One of the best live shows that I saw during my university days was Beat Happening and Girl Trouble. All of us were a long way from home in Washington when I saw them in New Jersey. While Beat Happening was playing what I thought was a pretty mesmerising show, my friend Tom leaned over to me and said ‘we could do that.’ I looked at him for a long time, then said ‘but we don’t, do we?’
We didn’t then, and we don’t now. We don’t play like Beat Happening, we don’t do a lot of things that it seems like we could, if we just tried it. Calvin, Heather and Bret did not play complex music:
and yet, there haven’t been many bands like them. Why not?
Seth Godin says in his new book Linchpin that it’s because we’re afraid. His contention is that the way to be personally remarkable is to make art, and that it is within everyone’s capability to do this. Here’s his description of Fred Wilson and Jerry Colonna’s investment firm Flatiron Partners:
…for five years, they returned profits and created companies like few other funds in history. After the fact, it seems obvious that this was a special moment in time, and that taking advantage of it was smart. But there, right then, it wasn’t obvious, it wasn’t easy, and there certainly wasn’t a manual. Anyone could have done, but anyone didn’t. They did.
Godin’s explanation for why people don’t regularly create things that sets them apart, that makes them remarkable is fear. His idea is rooted in biology –
The lizard is a physical part of your brain, the pre-historic lump near the brain stem that is responsible for fear and rage and reproductive drive. Why did the chicken cross the road? Because her lizard brain told her to.
Want to know why so many companies can’t keep up with Apple? It’s because they compromise, have meetings, work to fit in, fear the critics and generally work to appease the lizard. Meetings are just one symptom of an organization run by the lizard brain. Late launches, middle of the road products and the rationalization that goes with them are others.
This reminds me of the most common reason give me for why they aren’t innovative: their boss won’t let them be innovative. Or their company won’t. Or both. Or their industry isn’t innovative. It’s all the same excuse – I can’t innovate because I’m scared.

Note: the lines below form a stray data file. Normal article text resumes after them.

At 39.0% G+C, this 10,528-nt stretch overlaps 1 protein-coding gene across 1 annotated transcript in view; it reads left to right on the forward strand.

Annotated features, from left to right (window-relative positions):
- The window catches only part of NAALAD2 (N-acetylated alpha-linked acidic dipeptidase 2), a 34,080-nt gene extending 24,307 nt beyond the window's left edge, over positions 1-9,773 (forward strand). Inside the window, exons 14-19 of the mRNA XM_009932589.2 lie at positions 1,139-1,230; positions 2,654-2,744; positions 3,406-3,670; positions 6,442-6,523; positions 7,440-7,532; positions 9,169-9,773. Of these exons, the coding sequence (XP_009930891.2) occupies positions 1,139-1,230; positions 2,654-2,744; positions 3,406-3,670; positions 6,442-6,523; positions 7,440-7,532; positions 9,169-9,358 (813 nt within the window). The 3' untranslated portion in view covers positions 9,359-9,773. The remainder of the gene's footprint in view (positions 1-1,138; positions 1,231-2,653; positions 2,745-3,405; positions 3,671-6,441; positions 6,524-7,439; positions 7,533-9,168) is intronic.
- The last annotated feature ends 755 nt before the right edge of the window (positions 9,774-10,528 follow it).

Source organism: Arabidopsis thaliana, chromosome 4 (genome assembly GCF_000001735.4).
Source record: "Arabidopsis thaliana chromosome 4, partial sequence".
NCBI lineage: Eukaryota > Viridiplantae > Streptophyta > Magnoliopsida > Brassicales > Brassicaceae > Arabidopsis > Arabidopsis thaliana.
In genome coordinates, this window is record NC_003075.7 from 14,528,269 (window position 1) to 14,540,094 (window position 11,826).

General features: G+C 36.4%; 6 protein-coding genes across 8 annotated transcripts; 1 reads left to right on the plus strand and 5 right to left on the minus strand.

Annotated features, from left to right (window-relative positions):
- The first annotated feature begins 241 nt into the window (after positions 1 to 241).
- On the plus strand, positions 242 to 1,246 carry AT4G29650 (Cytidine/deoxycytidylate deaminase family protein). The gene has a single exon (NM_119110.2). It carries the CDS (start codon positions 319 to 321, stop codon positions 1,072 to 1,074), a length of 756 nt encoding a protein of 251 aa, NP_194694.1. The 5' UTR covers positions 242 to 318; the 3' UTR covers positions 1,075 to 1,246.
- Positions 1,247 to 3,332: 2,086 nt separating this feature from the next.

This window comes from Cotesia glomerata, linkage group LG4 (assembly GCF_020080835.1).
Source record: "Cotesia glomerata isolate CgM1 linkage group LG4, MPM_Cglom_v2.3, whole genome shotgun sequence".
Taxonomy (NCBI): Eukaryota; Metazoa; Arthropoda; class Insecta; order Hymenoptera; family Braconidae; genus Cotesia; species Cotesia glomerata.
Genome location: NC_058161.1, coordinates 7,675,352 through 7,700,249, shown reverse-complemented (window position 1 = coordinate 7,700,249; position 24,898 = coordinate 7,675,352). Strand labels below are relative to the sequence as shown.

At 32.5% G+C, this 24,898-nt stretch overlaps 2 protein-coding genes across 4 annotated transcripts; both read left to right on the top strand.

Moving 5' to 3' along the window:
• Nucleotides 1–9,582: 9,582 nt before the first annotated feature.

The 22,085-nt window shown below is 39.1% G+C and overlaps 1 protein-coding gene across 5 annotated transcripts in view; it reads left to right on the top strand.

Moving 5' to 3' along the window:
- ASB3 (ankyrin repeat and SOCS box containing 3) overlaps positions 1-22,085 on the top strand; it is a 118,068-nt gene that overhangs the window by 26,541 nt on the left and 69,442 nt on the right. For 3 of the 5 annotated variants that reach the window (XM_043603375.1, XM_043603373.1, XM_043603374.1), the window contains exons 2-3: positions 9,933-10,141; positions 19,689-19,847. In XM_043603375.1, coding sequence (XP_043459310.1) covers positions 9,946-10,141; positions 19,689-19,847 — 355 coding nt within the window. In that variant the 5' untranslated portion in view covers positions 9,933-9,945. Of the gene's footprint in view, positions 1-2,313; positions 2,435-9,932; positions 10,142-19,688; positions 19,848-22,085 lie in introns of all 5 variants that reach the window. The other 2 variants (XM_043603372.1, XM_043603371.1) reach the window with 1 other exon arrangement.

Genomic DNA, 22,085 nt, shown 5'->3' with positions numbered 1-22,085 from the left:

Here’s the thing – if you really want to innovate, and there really isn’t any scope for you to do so in your current position, then you have to get a new job. Either that, or you have to figure out how much you can get away with, and try some things. Either way, you have to take action – now.
Godin says that way to get around the problem is discipline. You have to practice overriding the fear. The more times you do this, the more self-confidence you gain, and the easier it gets. But it never gets easy – you always have to fight the fear. I know that I sure do.
Here’s my prescription:
- Think about how much you can get away with – if you manage a budget, how much discretion to you have? If you don’t have a budget, what are the parts of your job that you control?
- Make a list of 10 things that you can do within the current scope of your work that will make things better for the people with whom you interact – customers, co-workers, bosses, whoever.
- Do those things.
- Figure out which ones worked, and those more.
- Figure out which ones didn’t work, learn why not, then forget about them.
- Focus on the ideas that went well – even if only one of them works, you just made your work a better place.
The point with this is to just get started with innovation. Try things that are cheap experiments. Learn from failures, amplify successes. Try a lot of ideas at once so that you don’t get too attached to them – if you only have one idea, the stakes are much higher, even for a cheap and quick experiment.
As you do this more, you’ll get better at it – you’ll build innovation skills. Linchpin is worth reading to find out how to start building these skills. If you get really, really good at thinking up and testing new ideas, then getting them to spread, your job will get more interesting, and you’ll have more opportunities. This means change, and that’s a big part of what causes the fear. But it’s also what provides the rewards.
And if you get exceptionally good at all of this, you might make it look so effortless that anyone that watches you work will think that they can do it too – just like Beat Happening.